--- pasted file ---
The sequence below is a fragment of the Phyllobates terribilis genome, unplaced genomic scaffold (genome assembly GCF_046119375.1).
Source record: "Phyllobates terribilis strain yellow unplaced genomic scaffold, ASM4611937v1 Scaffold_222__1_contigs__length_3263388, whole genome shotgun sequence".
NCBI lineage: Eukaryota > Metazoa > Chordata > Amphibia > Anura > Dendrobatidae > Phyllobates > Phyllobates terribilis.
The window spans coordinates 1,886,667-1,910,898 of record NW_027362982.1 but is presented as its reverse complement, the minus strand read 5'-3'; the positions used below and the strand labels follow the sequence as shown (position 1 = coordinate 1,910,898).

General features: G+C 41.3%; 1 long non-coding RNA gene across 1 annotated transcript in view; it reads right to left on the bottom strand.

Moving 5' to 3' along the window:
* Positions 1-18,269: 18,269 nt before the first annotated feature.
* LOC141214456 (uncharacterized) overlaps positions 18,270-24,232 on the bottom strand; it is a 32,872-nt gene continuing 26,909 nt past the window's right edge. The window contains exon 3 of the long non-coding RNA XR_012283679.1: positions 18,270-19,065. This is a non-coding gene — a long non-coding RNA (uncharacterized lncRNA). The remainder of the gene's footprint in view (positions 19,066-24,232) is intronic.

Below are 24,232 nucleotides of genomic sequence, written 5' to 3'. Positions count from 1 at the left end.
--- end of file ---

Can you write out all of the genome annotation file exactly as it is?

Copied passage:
The sequence below is a fragment of the Phyllobates terribilis genome, unplaced genomic scaffold (genome assembly GCF_046119375.1).
Source record: "Phyllobates terribilis strain yellow unplaced genomic scaffold, ASM4611937v1 Scaffold_222__1_contigs__length_3263388, whole genome shotgun sequence".
NCBI lineage: Eukaryota > Metazoa > Chordata > Amphibia > Anura > Dendrobatidae > Phyllobates > Phyllobates terribilis.
The window spans coordinates 1,886,667-1,910,898 of record NW_027362982.1 but is presented as its reverse complement, the minus strand read 5'-3'; the positions used below and the strand labels follow the sequence as shown (position 1 = coordinate 1,910,898).

General features: G+C 41.3%; 1 long non-coding RNA gene across 1 annotated transcript in view; it reads right to left on the bottom strand.

Moving 5' to 3' along the window:
* Positions 1-18,269: 18,269 nt before the first annotated feature.
* LOC141214456 (uncharacterized) overlaps positions 18,270-24,232 on the bottom strand; it is a 32,872-nt gene continuing 26,909 nt past the window's right edge. The window contains exon 3 of the long non-coding RNA XR_012283679.1: positions 18,270-19,065. This is a non-coding gene — a long non-coding RNA (uncharacterized lncRNA). The remainder of the gene's footprint in view (positions 19,066-24,232) is intronic.

Below are 24,232 nucleotides of genomic sequence, written 5' to 3'. Positions count from 1 at the left end.